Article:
In recent years, winemakers have begun to participate in environmental initiatives to reduce the impact of wine production on the environment. There are many initiatives that have been undertaken and, thankfully, we will see many more. Today, some of the success stories related to wine production from a sustainable perspective are based on the following methodologies.
The use of solar panels is increasingly becoming a constant feature in wineries. Far Niente pioneered the use of solar panels in California in 2008. The winery was the first to test the system called Floatovoltaic. Also De Bortoli, with the largest solar panel in Australia and Jackson Family Wines is already building the largest solar installation for a vineyard existing so far.
Jackson Family Wines has a water conservation strategy that allows them to save 9 gallons per year in California; Borboli Down Under in Australia created a green farm to reuse waste water to irrigate their grain and fodder crops. Concha y Toro was the first winery in the world to measure its water footprint in 2010: about 97% of the irrigation water they use comes from groundwater sources.
Ven Cava, located in the Guadalupe Valley in Mexico, opened a cellar with a roof made from recycled ships. The couple Alejandro D’Acosta and Claudia Turrent designed these vaulted ceilings and decorated the walls with old glasses from a local factory. In Chianti, the Antinori building designed by the architectural firm Archea Associati was made to harmonize with the landscape, with rows of vines in the ceiling and holes that fill the interior with light.
Drones are helping winemakers to defend themselves against diseases that kill their vines. The magnate Bernard Magrez, Airbus and Bordeaux engineers, plus a financing from BIVB made possible the testing of drones to detect diseases of vines. The idea is that what drones detect can be used in order to obtain better results.
In New Zealand geothermal energy is used to produce 13% of electricity supply in the country. They are lucky to get 70% of its energy from renewable sources and hope to increase this figure to 90% by 2025. In California, geysers are one of the two locations with high temperature geothermal resources, used to power turbines and generate electricity.
Last year went on sale the first paper wine bottle called Paperboy. Made of compressed paper, recycled and printed with natural inks, this 65 grams bottle has been created by the manufacturer Greenbottle, the beverage packaging designers Stranger and Stranger, and Californian producer True-Hurst.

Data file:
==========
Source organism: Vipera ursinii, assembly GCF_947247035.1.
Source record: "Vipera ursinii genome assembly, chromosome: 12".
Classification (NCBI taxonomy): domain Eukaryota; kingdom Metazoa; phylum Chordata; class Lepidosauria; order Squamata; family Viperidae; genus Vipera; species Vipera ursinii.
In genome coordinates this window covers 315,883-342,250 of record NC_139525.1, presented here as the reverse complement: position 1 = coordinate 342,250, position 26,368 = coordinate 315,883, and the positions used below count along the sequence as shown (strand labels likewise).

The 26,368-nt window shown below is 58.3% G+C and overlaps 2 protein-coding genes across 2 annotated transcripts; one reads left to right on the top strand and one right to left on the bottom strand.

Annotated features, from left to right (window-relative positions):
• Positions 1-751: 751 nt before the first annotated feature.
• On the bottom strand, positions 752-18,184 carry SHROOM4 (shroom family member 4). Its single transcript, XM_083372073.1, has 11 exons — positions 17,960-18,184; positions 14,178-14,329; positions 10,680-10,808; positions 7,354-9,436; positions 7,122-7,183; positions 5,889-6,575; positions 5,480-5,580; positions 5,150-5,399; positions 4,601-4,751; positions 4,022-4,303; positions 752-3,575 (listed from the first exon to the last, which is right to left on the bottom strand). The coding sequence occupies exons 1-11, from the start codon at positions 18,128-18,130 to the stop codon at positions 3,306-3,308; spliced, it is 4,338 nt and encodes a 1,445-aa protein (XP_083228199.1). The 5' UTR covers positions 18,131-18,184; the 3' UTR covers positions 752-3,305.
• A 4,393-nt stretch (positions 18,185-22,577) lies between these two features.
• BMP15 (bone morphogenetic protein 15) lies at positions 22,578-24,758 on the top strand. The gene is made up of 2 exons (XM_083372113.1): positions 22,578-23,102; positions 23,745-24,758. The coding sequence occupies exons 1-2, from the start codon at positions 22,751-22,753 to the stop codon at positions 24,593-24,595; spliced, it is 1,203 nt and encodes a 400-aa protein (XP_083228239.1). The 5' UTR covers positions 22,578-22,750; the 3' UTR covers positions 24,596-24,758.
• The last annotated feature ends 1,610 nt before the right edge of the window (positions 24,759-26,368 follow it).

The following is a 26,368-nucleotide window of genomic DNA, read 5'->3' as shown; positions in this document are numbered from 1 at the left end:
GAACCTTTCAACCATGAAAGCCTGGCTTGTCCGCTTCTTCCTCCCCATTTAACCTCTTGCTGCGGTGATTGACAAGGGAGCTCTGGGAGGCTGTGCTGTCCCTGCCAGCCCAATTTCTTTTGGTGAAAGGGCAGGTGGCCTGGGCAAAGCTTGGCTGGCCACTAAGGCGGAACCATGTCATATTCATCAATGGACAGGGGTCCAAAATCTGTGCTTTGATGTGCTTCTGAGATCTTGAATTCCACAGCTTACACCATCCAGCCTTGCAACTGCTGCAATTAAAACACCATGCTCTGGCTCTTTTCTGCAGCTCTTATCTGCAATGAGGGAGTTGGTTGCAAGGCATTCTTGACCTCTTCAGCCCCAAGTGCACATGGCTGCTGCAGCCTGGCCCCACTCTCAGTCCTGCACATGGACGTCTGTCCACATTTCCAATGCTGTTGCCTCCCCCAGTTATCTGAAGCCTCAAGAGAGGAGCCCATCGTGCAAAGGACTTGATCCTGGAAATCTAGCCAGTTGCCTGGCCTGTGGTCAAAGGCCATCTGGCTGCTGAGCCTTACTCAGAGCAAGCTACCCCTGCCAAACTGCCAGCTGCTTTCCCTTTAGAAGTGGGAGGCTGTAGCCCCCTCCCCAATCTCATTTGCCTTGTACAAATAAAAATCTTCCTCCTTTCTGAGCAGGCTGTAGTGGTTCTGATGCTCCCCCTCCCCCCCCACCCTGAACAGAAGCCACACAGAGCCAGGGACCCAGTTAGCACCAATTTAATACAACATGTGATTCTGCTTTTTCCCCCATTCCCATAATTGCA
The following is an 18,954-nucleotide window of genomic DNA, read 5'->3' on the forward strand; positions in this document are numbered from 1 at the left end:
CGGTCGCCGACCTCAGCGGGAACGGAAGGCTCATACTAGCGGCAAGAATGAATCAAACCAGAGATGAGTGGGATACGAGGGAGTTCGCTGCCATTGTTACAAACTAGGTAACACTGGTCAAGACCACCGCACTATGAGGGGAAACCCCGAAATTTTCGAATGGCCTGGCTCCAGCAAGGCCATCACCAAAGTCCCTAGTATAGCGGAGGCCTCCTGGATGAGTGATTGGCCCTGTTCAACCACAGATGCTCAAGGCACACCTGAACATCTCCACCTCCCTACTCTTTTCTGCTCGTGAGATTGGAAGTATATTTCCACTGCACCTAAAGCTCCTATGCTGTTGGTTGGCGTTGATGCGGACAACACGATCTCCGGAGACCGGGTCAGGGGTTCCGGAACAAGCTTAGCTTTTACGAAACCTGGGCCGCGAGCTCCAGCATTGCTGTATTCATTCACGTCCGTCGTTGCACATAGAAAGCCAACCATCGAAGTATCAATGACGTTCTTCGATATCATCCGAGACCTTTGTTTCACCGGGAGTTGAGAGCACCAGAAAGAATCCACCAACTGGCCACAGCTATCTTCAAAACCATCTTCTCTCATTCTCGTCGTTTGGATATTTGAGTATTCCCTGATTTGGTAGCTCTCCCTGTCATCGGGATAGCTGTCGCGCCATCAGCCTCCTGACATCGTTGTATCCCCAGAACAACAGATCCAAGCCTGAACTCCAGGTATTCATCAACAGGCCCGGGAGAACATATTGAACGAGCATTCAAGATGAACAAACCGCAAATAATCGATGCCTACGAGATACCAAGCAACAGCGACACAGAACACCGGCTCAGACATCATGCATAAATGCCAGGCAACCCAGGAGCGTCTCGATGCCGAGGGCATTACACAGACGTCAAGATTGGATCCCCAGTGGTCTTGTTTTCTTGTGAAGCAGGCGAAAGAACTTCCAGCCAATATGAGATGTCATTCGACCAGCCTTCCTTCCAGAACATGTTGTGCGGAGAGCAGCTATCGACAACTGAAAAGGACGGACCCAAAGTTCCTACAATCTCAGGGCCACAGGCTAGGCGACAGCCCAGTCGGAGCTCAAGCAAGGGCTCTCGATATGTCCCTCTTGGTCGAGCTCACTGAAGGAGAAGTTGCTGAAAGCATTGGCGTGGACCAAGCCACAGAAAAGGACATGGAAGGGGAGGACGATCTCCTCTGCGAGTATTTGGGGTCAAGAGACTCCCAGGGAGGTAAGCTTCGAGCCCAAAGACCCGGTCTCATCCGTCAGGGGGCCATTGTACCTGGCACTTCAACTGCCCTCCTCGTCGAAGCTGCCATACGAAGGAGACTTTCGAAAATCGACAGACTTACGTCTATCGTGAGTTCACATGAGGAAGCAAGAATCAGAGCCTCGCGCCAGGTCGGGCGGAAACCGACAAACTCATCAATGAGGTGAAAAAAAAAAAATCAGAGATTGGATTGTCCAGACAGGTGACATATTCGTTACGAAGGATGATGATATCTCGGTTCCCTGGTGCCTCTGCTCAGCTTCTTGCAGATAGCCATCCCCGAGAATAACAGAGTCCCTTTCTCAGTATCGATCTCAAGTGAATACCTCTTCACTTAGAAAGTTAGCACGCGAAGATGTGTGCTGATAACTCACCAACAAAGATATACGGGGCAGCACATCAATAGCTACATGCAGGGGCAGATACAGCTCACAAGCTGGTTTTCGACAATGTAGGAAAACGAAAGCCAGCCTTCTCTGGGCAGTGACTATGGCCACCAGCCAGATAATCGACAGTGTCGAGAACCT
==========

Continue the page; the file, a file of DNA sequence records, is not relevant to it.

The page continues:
“Paperboy is as green as it is possible to make a bottle of wine”, says Kevin Shaw from Stranger and Stranger. “It weighs only one ounce empty, and so a huge amount of energy is saved in shipping; it is rigid and strong, and safe for three hours in an ice bucket”.
Wine cooperative Plaimont decided to lead an innovative initiative against climate change, reviving ancient grapes that naturally have low alcohol content and are planted in sandy deep soil, allowing the vineyards to survive roots diseases, decreasing therefore the pesticide use. In a 39 hectares plot different varieties of grapes are planted, of which 12 grapes are unknown to the wine world.
The Cono Sur winery in Chile also marked its green attitude with transport: all workers use bicycles to move within the facilities. This winery compensates 100% of its carbon emissions, so it was awarded in 2011 with the “Green Company Of The Year” in the “Green Awards”. “The bicycle symbolizes the passion of Cono Sur, commitment and respect for the environment”, says head oenologist Adolfo Hurtado, and adds: “Cycling is my favourite hobby, I use my mountain bike whenever I can and I carry it on vacation”. At the Chimbarongo facilities there is a giant sculpture of a bicycle located in the heart of the vineyard.
In the same vein, at Cono Sur they also use a flock of geese to reduce the cost of fuel used to plough the vineyards. In Bordeaux, Château Pontet-Canet is the first winery to use this process with horses, and the same pattern has been repeated in Rhône by Michel Chapoutier, biodynamic producer with sheep.
One way that green mentality vineyards have increased their biodiversity is through the production of honey. In Pessac-Léognan, Château Brown released his first batch of honey for vintage 2011. Produced by 20 beehives located near the Bordeaux vineyards, 65000 bees fed with flowering acacias made possible the vintage. Hives contribute to pollination of vines, their bees help reducing the amount of insecticides used in the vineyard. The director of Château Brown, Jean-Christophe Mau considers the possibility of increasing the number of hives in the coming year because, in addition, honey is put on sale in the estate shop.
This green initiative inspired Emiliana in Chile, where employees develop a parallel project that includes the production of honey, olive oil, herbs and vegetables that provide an extra income to the people involved.
In the line of this post, we propose today wines already produced organically, minimizing the environmental impact caused by working the vines.
Château Jonc Blanc Les Sens du Fruit is na organic wine of the Wines without Appellation (France) DO.
Porto J.W. Hart Réserve Ruby Bio Rouge is a organic wine with DO Port and 20º of alcohol strength.
Pinord is the maker of this Natura Ecologico 2012, an organic wine with this DO: Penedes with the best bunches of xarel·lo from the 2012 vintage.